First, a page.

> > years ago. The resulting soil conditions allowed the Eriogonum niveum
> > to expand and multiply into a denser than normal stand. In turn this has
> > allowed the Apodemia population to expand several orders of magnitude
> > those under natural conditions. Old airstrips and even areas near new
> > airstrips, borrow pits from road construction etc are great spots for
> > butterflies and have been seen to result in unnatural densities of
> > like Pieris marginalis, Euchloe, Parnassius, Oeneis chryxus etc. The
> > is creation and/or maintenance of early seral habitats and proliferation
> > the host plants of these butterflies. If we tried to "protect"
> > would instead be doing horrendous damage to those species who are
> > out by natural succession and which need disturbance to survive. The
> > do not care at all if a stand of Arabis is growing on a natural
> > or if it is there because a human on a bulldozer bared some soil. All
> > apparent environmental damage is not damage to all organisms; it simply
> > provides a different environment which is then often used by different
> > species. There is no waste in nature; everything gets used by
> > -----Original Message-----
> > From: Kenelm Philip [mailto:fnkwp at aurora.alaska.edu]
> > Sent: Monday, January 14, 2002 1:55 PM
> > To: leps-l at lists.yale.edu
> > Subject: Environmental enhancement?
> > In the light of the current thread about environmental degradation
> > and its severe impact on butterflies, I thought it might be of interest
> > to bring up a couple of (minor) counter-examples in Alaska.
> > 1) The roadside along the Haines Highway north of Haines, Alaska, is now
> > lined with dandelions. According to the natives, these were unknown
> > the river valley in the old days. Judging by what I saw in May 1994, the
> > roadside dandelions are acting as an excellent concentrating mechanism
> > the local butterflies, especially _Anthocharis sara_.
> > 2) The gravel pad under the Aleska oil pipeline has, in some areas,
> > a good collecting site for certain species of butterflies. I first
> > this in 1979, near Galbraith Lake--the pipeline pad had a concentration
> > _Oeneis bore_ (which was widely distributed over the adjacent tussock
> > tundra). In 1991, at a Dalton Highway site with the odd name of 'Oil
> > Hill', the pipeline gravel pad had been taken over with both grasses and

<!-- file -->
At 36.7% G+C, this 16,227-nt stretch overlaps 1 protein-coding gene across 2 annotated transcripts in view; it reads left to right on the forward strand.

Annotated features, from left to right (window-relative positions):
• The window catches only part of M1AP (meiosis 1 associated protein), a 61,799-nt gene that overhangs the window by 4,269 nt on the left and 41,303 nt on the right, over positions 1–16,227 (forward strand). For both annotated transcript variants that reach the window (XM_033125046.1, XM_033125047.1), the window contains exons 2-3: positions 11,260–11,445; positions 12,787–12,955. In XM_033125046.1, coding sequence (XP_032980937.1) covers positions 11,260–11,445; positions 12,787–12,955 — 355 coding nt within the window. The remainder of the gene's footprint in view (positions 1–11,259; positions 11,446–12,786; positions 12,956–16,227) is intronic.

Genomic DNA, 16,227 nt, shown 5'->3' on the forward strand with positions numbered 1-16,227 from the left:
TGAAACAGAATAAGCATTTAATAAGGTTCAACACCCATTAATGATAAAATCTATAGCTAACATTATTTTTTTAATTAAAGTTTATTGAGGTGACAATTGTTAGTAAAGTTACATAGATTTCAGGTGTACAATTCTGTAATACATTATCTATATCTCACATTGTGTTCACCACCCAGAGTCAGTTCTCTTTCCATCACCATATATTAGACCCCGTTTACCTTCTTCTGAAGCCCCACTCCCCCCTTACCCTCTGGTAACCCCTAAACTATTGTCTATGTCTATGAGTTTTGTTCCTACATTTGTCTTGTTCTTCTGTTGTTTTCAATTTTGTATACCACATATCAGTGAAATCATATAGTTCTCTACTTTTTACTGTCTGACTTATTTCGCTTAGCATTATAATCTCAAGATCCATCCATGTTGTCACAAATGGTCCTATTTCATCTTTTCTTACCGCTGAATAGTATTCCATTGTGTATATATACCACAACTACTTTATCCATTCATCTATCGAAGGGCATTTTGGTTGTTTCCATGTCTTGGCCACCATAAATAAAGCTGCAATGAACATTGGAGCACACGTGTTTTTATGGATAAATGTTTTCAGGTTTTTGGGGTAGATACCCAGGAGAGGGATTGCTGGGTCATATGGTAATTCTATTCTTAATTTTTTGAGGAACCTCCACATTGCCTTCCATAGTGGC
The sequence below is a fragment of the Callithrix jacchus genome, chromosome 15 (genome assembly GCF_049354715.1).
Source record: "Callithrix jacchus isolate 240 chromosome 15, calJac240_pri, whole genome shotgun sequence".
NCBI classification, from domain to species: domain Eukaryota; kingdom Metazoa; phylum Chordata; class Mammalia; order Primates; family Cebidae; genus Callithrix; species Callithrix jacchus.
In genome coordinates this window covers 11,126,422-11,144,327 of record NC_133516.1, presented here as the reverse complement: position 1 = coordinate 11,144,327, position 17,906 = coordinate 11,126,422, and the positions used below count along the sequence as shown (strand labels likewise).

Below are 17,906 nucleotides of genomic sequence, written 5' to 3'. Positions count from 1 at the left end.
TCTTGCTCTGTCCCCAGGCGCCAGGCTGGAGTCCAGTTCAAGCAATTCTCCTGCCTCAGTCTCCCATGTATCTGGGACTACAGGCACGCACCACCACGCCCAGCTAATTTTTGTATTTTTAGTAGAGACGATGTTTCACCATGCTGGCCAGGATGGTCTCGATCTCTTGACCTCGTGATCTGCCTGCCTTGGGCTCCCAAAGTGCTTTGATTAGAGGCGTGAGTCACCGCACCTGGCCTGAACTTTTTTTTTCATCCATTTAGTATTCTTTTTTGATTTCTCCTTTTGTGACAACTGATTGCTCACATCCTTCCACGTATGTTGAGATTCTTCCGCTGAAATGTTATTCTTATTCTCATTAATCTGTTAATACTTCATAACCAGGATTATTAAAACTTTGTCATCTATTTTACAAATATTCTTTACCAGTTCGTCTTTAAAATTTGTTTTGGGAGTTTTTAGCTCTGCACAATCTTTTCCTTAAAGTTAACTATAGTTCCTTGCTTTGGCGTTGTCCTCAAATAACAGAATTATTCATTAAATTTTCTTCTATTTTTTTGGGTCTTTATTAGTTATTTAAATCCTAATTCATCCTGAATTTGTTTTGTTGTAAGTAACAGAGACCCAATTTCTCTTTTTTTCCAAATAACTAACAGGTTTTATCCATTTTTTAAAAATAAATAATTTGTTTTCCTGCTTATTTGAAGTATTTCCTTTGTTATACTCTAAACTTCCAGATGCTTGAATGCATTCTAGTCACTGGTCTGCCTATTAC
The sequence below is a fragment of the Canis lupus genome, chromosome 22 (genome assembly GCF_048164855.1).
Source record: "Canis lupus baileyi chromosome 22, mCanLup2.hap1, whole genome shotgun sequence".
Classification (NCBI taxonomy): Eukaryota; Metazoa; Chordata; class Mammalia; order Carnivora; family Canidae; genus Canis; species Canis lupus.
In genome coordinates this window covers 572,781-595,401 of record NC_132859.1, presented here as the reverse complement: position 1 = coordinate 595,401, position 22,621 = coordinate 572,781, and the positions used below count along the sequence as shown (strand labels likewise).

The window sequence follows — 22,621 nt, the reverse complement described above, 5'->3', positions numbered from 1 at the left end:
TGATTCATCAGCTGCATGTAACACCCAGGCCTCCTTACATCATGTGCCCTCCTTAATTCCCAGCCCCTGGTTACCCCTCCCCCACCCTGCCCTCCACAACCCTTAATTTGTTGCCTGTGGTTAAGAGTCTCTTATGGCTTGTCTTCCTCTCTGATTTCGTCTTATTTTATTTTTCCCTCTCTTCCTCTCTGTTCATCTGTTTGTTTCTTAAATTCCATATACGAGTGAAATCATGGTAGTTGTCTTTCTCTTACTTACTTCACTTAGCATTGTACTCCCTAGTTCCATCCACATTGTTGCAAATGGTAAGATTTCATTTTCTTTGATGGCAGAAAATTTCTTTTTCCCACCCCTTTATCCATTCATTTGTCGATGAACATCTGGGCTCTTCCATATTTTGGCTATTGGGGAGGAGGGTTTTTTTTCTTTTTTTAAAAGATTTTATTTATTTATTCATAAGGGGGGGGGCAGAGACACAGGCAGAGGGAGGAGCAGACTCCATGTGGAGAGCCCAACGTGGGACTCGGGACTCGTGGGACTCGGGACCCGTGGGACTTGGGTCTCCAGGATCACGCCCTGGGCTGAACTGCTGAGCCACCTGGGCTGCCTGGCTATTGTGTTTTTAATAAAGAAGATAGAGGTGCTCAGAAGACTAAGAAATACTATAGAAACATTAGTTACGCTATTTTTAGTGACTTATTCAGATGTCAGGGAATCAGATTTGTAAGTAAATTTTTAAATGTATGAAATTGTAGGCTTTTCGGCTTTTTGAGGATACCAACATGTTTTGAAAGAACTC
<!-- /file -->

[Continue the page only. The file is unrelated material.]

> > legumes. The legumes had concentrated several species of _Colias_ that
> > were more sparsely distributed over the Sagavanirktok River floodplain,
> > and the grasses supported a dense population of _Oeneis bore_ and _O.
> > excubitor_ (= _O. alpina_).
> > This last summer I had the opportunity to check Oil Spill Hill
> > for a second time. The legumes were no longer there, so there were no
> > _Colias_--but the grasses were doing fine, and there were very high con-
> > centrations of _Oeneis bore_ and _O. excubitor_. _O. excubitor_ was
> > a good summer (unlike many other butterfly species in 2001) on the North
> > Slope, but at no other site did we find such a dense population as under
> > the pipeline at Oil Spill Hill.
> > 3) A number of small airstrips in eastern Alaska have produced good
> > of legumes. These have not subsequently vanished, like the ones at Oil
> > Spill Hill--possibly because the strips are regularly mowed. These
> > have dense populations of _Colias krauthii kluanensis_ (or _C. christina
> > kluanensis_ according to some), and also support other _Colias_ species.
> > Note: I am not trying to defend environmental degradation! I have
> > seen its effects, even up here. However, every once in a while something
> > good occurs, at least from the viewpoint of lepidopterists.
> > Ken Philip
> > fnkwp at uaf.edu
> > ------------------------------------------------------------
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> > http://www.peabody.yale.edu/other/lepsl